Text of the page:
Another two buses and nineteen hours later I reached Hanoi. As they say in SE Asia “same same but different” – smaller than Ho Chi Minh and with slightly less manic traffic. There were still motorbikes everywhere and billboards covered in propaganda posters for the elections held on 22 May. I arrived on a Friday and pretty much all the museums and tourist attractions were closed. It was grey and raining too so not a great day for sightseeing. All the tour booking offices were open though so I booked a three day two night trip to Ha Long bay leaving the next morning.

Cruising around Ha Long bay on a junk was lovely, the cave visit and kayaking not bad either. Overnight on the junk was nice and Cat Ba island was good too. The trekking was rather hazardous but no-one broke any bones on the slippery and uneven path or the jagged limestone and fortunately it wasn’t a stupidly hot day. The view from the hill we trekked up wasn’t really worth the effort and it was no better from the top of the precarious looking rusty iron tower which occupied the summit. Cat Ba town is another seaside town full of hotels and restaurants and a seafood aficionados delight. Outside all of the restaurants tanks of fish, crabs and shrimps waited for pointing fingers and “I’ll have that one” to condemn them to the cooking pot. In the harbour floating restaurants serviced by the waterborne equivalents of tuk-tuks looked rather sad during the day time. At night they were brilliantly lit and easily won the competition with the neon signs on the land based restaurants. It reminded me a lot of Blackpool.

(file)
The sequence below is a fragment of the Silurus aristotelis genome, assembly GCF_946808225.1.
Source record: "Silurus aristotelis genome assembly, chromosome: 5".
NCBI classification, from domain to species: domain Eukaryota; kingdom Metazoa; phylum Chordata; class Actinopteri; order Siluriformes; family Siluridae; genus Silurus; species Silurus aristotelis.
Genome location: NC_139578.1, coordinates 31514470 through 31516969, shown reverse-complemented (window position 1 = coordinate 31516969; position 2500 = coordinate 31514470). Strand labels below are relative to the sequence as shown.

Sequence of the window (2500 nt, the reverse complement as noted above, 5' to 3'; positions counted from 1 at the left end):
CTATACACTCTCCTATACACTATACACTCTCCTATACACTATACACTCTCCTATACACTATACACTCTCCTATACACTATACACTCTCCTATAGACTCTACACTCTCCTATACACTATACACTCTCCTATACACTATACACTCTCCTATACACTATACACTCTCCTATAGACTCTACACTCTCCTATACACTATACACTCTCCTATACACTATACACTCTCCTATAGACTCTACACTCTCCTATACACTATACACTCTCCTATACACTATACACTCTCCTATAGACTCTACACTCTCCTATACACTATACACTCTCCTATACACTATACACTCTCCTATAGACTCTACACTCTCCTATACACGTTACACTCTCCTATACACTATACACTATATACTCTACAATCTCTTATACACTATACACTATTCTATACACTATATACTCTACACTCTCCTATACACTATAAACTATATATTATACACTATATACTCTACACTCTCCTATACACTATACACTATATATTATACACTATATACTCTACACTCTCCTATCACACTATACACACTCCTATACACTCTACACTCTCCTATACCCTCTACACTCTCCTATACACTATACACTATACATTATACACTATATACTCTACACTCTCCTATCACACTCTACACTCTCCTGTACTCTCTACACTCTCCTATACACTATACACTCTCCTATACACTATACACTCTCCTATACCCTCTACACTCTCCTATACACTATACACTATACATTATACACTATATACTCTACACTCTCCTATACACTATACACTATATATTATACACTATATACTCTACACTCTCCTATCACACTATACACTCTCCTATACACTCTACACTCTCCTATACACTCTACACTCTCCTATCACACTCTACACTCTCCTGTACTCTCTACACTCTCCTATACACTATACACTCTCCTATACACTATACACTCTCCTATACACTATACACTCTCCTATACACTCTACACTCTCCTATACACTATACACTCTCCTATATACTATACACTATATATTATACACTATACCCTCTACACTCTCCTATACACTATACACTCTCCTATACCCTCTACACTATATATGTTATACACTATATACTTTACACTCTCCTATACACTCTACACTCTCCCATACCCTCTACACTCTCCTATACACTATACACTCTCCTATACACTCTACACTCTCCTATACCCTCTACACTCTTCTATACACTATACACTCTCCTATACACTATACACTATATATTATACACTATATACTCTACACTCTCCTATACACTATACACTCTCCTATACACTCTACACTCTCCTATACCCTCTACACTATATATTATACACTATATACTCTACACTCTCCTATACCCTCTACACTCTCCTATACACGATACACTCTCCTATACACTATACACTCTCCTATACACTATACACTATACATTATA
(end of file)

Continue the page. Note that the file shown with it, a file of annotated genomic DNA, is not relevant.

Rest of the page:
In Vietnam the constant barrage of “tuk-tuk sir?” calls while walking around has been replaced by “motorbike sir?”. Polite, but every bit as irritating after the first few dozen  (ie: about two minutes) refusals. Despite this, after a few days the place is growing on me.

Thai much massage